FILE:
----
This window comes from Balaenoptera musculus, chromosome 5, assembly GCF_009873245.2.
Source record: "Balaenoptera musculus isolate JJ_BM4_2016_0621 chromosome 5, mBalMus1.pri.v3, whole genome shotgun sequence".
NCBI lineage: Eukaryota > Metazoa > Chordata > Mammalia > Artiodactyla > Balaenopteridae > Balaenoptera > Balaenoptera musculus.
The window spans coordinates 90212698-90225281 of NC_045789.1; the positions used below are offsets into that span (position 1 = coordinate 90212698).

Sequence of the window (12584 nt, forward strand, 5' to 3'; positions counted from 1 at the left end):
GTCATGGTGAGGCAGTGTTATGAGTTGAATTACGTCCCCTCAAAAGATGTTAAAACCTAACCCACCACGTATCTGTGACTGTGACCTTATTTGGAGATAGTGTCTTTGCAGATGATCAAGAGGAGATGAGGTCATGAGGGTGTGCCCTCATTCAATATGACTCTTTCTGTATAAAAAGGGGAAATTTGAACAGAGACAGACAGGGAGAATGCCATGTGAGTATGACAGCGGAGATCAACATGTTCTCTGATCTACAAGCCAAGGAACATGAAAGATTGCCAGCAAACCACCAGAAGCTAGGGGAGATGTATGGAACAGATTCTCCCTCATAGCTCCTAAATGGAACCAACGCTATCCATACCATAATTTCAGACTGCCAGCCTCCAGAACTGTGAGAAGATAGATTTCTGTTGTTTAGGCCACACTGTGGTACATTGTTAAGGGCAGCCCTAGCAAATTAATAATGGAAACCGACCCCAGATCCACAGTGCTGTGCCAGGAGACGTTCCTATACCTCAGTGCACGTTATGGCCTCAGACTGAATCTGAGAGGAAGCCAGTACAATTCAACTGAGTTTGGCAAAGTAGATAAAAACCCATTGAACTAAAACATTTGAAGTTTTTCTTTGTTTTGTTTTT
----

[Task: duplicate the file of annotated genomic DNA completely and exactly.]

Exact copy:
This window comes from Balaenoptera musculus, chromosome 5, assembly GCF_009873245.2.
Source record: "Balaenoptera musculus isolate JJ_BM4_2016_0621 chromosome 5, mBalMus1.pri.v3, whole genome shotgun sequence".
NCBI lineage: Eukaryota > Metazoa > Chordata > Mammalia > Artiodactyla > Balaenopteridae > Balaenoptera > Balaenoptera musculus.
The window spans coordinates 90212698-90225281 of NC_045789.1; the positions used below are offsets into that span (position 1 = coordinate 90212698).

Sequence of the window (12584 nt, forward strand, 5' to 3'; positions counted from 1 at the left end):
GTCATGGTGAGGCAGTGTTATGAGTTGAATTACGTCCCCTCAAAAGATGTTAAAACCTAACCCACCACGTATCTGTGACTGTGACCTTATTTGGAGATAGTGTCTTTGCAGATGATCAAGAGGAGATGAGGTCATGAGGGTGTGCCCTCATTCAATATGACTCTTTCTGTATAAAAAGGGGAAATTTGAACAGAGACAGACAGGGAGAATGCCATGTGAGTATGACAGCGGAGATCAACATGTTCTCTGATCTACAAGCCAAGGAACATGAAAGATTGCCAGCAAACCACCAGAAGCTAGGGGAGATGTATGGAACAGATTCTCCCTCATAGCTCCTAAATGGAACCAACGCTATCCATACCATAATTTCAGACTGCCAGCCTCCAGAACTGTGAGAAGATAGATTTCTGTTGTTTAGGCCACACTGTGGTACATTGTTAAGGGCAGCCCTAGCAAATTAATAATGGAAACCGACCCCAGATCCACAGTGCTGTGCCAGGAGACGTTCCTATACCTCAGTGCACGTTATGGCCTCAGACTGAATCTGAGAGGAAGCCAGTACAATTCAACTGAGTTTGGCAAAGTAGATAAAAACCCATTGAACTAAAACATTTGAAGTTTTTCTTTGTTTTGTTTTT